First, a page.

Friday, November 2, 2012

Savour the Sea: Sautéed Whelks with Aioli

Whelks are small marine snails with a brownish grey spiral-shaped shell and edible interior with a delicate, slightly salty taste that makes them particularly delicious boiled, sautéed and served with aioli, as Bulots à l’aïoli. The first time I had 'Bulots', as they are commonly known in France, was when we visited Le Royal Moulleau, a small seaside restaurant in Arcachon, a longtime oyster harvesting area on the southern side of the tranquil Bassin d’Arcachon just outside Bordeaux. This pretty seaside town lured bourgeois Bordelaise at the end of the 19th century, who built sprawling summertime villas, frolicked in the waves and feasted on oysters, bulots and champagne.

Le Royal Moulleau Assiette de Bulots à l’aïoli (Bulots served with aioli)

The beaches of Arcachon outside Bordeaux

Arcachon oysters from Le Royal Moulleau

A chilled bottle of Muscadet, my preference with bulots and oysters

Often difficult to find in Toronto, whelks are at their best from September to February, and can be kept for up to two days in the fridge as long as they're covered with damp towels. When cooked from fresh, they must be washed thoroughly in several changes of water and then left to soak for a couple of hours. Normand Laprise from Toqué! in Montreal, prepares these little coquilles with a delicate aioli, reminiscent of the Bulots à l’aïoli and local oysters I enjoyed in Archachon. Magnifique!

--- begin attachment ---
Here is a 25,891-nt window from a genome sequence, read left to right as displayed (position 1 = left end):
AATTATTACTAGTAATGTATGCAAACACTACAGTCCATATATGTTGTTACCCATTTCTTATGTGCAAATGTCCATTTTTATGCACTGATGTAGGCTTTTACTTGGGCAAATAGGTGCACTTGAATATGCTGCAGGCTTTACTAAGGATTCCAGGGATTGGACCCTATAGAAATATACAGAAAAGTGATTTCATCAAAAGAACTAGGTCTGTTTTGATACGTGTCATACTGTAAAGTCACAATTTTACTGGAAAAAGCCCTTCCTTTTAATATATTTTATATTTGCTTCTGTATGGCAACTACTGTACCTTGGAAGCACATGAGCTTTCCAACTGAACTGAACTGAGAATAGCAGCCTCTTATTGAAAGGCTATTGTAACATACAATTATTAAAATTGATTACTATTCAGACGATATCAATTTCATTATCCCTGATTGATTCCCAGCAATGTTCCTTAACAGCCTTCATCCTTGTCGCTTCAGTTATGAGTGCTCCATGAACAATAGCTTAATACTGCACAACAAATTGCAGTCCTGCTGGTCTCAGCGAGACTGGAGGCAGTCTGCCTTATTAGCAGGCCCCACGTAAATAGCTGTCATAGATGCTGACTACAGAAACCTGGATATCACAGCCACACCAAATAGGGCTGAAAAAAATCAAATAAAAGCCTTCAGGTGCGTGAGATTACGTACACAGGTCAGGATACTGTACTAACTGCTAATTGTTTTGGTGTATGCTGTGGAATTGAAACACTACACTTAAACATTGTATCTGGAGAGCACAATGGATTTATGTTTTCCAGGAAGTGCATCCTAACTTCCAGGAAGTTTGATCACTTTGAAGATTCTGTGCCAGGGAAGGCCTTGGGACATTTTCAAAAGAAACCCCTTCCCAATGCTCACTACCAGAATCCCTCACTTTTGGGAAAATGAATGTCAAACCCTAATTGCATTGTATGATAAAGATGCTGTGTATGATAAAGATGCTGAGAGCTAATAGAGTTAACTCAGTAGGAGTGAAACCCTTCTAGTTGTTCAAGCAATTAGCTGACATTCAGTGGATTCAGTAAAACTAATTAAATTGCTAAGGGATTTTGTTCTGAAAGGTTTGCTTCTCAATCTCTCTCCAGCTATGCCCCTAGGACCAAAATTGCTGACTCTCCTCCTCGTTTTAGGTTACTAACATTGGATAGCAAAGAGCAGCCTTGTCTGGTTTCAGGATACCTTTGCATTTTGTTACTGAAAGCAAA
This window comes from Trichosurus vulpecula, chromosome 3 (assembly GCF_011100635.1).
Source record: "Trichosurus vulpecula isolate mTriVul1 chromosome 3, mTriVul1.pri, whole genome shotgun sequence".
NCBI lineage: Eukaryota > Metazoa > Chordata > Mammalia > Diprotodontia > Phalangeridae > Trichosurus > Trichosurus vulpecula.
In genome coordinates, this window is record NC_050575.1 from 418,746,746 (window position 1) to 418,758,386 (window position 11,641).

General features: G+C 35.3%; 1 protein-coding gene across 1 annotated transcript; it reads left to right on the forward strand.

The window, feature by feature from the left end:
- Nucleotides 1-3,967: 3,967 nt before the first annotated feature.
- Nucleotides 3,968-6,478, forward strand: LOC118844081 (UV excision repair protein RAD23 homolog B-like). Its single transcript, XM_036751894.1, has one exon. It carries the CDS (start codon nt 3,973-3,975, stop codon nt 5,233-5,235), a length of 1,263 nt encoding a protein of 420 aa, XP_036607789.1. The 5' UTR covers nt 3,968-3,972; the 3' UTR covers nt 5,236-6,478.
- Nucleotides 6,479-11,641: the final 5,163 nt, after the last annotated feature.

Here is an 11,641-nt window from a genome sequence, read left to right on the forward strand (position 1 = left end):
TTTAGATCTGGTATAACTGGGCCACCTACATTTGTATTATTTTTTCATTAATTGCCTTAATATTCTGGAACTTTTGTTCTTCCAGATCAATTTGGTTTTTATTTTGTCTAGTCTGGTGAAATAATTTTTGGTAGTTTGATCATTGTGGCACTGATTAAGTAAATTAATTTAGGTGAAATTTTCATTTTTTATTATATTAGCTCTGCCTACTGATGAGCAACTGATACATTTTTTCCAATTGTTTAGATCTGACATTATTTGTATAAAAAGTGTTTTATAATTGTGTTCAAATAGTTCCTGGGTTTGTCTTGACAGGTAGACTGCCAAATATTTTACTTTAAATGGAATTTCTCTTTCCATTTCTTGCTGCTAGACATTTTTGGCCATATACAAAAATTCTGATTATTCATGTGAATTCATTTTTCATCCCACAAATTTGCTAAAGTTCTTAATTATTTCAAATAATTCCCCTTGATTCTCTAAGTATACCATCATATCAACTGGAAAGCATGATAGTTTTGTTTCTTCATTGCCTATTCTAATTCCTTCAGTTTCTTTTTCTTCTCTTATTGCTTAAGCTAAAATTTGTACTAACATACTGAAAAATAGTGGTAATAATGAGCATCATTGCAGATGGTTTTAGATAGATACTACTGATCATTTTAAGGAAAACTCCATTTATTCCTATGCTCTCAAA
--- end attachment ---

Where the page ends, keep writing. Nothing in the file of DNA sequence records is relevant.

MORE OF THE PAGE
Normand Laprise's bulots from Toqué photo: Robert J. Glabraith

Sautéed Whelks with Aioli
Serves 4

6 medium to large fresh whelks (I get mine from Diana's Seafood)

2 tbsp extra virgin olive oil
3 tbsp butter
3 tbsp minced shallots
Salt and pepper

2 egg yolks
1 1/2 tbsp Dijon mustard
2 tbsp lemon juice
1/2 tbsp chopped garlic
3 tbsp water
1 cup extra virgin olive oil
Salt and pepper to taste

1 tomato, seeded and diced
4 cups micro greens & fresh herbs

With a whisk, combine all of the Aioli ingredients except olive oil. Once blended, slowly drizzle in the olive oil until emulsified. Adjust seasoning with salt and pepper, then cover and chill until needed.

Leave the whelks under cold running water for about an hour or so. Place in a large pot and cover with salted water, and boil for 45 minutes. With a small fork, remove the whelk from the shell. Clean under running water, removing all the guts and leaving just the muscle. Cut each muscle in half and continue to rinse thoroughly. Drain well on a towel.

Heat olive oil and butter in a large pan. Add the whelks and season with salt and pepper. Sauté until heated through, about 30-45 seconds. Just before removing from pan, add the shallots and toss.

To serve, divide the whelks among four plates and arrange with chopped ripe tomatoes, lettuce, microgreens and any other fresh herbs that can be found in your local market or garden. Drizzle with aioli. 

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